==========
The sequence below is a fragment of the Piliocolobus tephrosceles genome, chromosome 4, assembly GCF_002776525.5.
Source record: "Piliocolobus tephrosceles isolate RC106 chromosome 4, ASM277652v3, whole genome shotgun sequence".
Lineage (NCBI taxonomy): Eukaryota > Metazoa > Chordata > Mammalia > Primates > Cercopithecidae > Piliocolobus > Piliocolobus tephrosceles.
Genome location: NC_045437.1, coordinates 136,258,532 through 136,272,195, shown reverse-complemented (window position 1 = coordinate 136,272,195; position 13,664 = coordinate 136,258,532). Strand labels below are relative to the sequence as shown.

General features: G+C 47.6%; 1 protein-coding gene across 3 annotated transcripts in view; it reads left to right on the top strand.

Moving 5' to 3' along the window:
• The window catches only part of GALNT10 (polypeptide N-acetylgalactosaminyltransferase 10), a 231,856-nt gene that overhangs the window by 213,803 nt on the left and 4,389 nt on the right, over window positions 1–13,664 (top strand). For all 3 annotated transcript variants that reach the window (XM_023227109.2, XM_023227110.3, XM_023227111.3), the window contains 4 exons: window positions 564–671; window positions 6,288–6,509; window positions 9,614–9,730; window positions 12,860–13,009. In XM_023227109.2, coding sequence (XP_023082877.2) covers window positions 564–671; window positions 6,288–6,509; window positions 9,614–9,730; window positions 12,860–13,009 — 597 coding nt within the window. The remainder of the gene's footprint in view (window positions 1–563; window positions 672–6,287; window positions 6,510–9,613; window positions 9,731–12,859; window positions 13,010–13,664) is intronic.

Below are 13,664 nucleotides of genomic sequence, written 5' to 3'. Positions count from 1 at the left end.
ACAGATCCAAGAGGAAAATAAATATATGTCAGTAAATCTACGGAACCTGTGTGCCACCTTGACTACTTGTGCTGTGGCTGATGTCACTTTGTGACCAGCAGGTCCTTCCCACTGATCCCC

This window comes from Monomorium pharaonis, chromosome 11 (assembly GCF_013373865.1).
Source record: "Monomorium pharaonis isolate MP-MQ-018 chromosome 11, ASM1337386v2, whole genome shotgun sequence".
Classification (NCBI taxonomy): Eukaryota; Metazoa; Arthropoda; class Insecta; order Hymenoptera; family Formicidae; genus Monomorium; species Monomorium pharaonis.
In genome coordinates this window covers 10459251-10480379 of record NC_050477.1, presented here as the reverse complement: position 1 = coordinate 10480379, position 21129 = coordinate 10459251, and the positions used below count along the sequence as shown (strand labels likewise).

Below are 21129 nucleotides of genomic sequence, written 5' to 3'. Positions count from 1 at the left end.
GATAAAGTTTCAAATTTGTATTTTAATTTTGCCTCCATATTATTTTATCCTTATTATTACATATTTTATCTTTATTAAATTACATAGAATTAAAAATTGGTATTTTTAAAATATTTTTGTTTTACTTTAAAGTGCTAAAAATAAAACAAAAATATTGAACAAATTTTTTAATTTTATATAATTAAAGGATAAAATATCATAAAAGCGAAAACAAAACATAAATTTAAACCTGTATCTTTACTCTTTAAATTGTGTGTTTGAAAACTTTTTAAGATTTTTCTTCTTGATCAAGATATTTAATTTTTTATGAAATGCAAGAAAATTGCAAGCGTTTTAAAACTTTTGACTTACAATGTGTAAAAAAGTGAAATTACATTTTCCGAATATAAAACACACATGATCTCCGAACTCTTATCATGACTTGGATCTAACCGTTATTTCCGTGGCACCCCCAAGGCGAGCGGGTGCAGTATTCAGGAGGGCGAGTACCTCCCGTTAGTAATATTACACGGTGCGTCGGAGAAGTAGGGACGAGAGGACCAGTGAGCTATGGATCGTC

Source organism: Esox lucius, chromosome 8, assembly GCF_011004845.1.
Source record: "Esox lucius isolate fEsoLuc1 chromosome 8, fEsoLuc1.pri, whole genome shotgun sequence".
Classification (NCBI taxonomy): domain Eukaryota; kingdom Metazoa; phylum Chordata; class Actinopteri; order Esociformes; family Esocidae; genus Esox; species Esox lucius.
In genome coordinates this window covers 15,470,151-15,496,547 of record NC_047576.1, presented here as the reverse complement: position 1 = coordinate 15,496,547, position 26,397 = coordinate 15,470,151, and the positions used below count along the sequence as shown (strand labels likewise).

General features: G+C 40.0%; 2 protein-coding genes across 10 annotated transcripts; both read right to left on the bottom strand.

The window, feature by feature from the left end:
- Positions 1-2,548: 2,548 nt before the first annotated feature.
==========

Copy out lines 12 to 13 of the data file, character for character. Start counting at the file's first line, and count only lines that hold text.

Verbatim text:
Classification (NCBI taxonomy): Eukaryota; Metazoa; Arthropoda; class Insecta; order Hymenoptera; family Formicidae; genus Monomorium; species Monomorium pharaonis.
In genome coordinates this window covers 10459251-10480379 of record NC_050477.1, presented here as the reverse complement: position 1 = coordinate 10480379, position 21129 = coordinate 10459251, and the positions used below count along the sequence as shown (strand labels likewise).